The kids, the dog, the cats and I live in a tiny furnished apartment in Paris. The weirdness of that reality aside, I am confounded that I still cannot use the appliances properly. I cannot manage the temperature on the convection oven and have yet to even tackle the awesome steamer machine that supposedly cleans everything to spotless perfection. I will admit, I would like to use that wondrous contraption, but aside from taking apart and putting the vacuum cleaner back together when I was a kid, I have no idea how to work objects with knobs or buttons, especially where the possibility of electricity following some alternate route is involved.
There are instruction manuals for every appliance in the apartment neatly tucked into a drawer for my perusal. The thing is, those manuals are all written in French. I speak very little French. I read a lot more French than I speak, but this is technical stuff. Still, I am curious, so one day very soon, I will haul the manuals out and try to translate them into English.
It is a strange experience to live in a world where you feel incompetent to do the things people take for granted everyday. That you yourself take for granted when you live in a familiar place. It has taken me months just to know how much money I am being asked to pay at the market. When I first lived here, clerks would be so annoyed with me because I always paid with large bills, just to make sure I was giving them enough money.
Last year, someone asked me what would possess me to move to a foreign country that includes in the bargain, a foreign language I do not speak. I replied that apparently, I need to experience the sense of disorientation, incompetence and helplessness that allows us to remember that we are flexible, adaptable and thoroughly capable of growing and expanding at any time.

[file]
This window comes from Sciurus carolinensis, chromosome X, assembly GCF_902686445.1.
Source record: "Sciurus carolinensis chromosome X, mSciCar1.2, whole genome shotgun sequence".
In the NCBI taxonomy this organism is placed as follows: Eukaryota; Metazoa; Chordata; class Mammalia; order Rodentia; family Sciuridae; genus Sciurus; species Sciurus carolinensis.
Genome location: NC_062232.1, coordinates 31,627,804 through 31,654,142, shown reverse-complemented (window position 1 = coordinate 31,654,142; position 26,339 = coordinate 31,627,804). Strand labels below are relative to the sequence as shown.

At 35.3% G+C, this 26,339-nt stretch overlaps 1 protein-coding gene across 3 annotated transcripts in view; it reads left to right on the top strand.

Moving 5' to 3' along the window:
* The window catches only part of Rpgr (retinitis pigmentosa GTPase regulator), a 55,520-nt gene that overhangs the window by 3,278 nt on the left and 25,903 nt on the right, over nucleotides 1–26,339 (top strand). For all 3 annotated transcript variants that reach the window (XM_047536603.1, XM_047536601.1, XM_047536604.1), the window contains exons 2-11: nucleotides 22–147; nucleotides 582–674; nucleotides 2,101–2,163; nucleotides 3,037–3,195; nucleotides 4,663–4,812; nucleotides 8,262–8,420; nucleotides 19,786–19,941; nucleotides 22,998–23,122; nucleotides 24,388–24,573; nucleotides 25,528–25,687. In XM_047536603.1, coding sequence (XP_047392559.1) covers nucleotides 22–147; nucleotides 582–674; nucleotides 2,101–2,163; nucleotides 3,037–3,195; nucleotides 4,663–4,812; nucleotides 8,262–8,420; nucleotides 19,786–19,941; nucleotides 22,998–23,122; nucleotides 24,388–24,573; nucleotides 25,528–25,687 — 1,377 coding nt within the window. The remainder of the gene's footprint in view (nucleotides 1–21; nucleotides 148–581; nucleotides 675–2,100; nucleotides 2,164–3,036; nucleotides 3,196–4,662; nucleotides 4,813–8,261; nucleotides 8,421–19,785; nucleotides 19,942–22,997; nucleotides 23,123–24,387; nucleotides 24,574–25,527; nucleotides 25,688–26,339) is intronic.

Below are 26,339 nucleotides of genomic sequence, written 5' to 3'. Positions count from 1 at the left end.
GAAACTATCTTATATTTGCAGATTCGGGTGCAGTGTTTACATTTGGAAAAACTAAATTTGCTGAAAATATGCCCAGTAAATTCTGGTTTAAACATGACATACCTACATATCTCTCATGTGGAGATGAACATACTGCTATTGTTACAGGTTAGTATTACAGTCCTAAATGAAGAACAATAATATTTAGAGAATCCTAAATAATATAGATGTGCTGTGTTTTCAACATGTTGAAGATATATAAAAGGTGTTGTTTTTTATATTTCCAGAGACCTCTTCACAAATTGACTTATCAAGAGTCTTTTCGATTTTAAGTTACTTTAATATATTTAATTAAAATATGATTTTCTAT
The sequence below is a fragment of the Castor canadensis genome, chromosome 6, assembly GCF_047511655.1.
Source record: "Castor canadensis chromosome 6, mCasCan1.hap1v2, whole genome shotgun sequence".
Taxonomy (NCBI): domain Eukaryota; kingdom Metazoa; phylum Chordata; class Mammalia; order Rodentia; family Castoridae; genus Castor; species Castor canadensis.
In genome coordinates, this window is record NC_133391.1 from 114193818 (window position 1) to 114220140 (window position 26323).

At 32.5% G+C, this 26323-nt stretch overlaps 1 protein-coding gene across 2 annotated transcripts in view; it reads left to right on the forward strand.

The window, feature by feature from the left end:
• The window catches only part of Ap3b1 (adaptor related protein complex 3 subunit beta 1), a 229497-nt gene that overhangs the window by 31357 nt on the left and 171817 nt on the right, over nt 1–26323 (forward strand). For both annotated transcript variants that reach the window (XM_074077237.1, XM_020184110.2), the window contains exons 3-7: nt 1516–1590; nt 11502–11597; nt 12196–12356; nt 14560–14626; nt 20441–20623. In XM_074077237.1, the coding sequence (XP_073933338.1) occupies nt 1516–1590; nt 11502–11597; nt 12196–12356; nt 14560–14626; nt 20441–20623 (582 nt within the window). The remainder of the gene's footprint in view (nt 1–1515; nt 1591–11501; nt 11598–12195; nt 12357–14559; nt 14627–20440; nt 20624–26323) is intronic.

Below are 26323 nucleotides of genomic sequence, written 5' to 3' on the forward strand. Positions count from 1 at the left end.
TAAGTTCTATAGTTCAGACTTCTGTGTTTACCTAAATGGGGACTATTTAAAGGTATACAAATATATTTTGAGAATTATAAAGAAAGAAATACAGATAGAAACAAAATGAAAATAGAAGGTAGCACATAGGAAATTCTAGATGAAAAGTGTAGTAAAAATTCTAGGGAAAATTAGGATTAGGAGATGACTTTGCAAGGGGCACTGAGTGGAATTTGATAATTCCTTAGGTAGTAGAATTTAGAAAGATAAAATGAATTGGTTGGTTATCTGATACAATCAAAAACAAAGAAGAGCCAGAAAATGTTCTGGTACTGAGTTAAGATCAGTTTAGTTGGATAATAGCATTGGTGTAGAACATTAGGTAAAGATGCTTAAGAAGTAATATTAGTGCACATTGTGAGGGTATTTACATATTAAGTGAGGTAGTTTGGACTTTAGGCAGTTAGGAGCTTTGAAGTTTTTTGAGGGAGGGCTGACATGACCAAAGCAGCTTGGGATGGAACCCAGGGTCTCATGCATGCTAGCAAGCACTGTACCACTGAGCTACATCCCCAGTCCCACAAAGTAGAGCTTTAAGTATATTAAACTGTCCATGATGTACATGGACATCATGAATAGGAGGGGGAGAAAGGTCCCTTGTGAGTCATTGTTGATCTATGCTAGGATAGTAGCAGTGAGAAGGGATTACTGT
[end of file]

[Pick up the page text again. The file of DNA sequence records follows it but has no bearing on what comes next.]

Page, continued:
Mostly, these days, expanding takes on the form of fumbling through. Sometimes I ask for help. I hate that part, but when you really want to do something and you can’t figure it out, you have no other choice. And since I really want to thrive, not simply survive, the only real solution is to learn a language I do not know.
Meanwhile, here in my apartment, I am disconnected from the information I need by my inability to read the French appliance manuals. Everything I need is there, but to me it’s all foreign—inaccessible without translation. If it were my native tongue, I would have sorted out all the appliances by now. When I lived in Toulouse, I had to look up the words labeling the washing machine cycles to be able to set the machine correctly. I am certain I didn’t do it exactly right, but the clothes got clean anyway.
I think this is similar to what it feels like for us when we have babies. We are generally so competent in our worlds that we suddenly feel at a loss when a whole new world envelops us, quite literally in a heartbeat. Yet, I doubt we are ever truly left helpless by Mother Nature and I think babies actually come in with a very useful instruction manual. All babies. Hard-wired into their physiology is all the information we need to meet their needs, and the manual that provides access to that information can be had at the breast. In other words, I think breastfeeding is the language of the instruction manual we imagine to be so elusive.
So long as we are able to read the instruction manual, we can find our way—come to know our babies and be responsive. But, for so many of us raised in Western cultures, the manual is like my French appliance manuals—written in a foreign language. I think the hormones of breastfeeding, oxytocin and prolactin are the “universal translator”, if you will. When we are tuned in hormonally, it’s as if we are taking a journey through a foreign land with a translator at our side.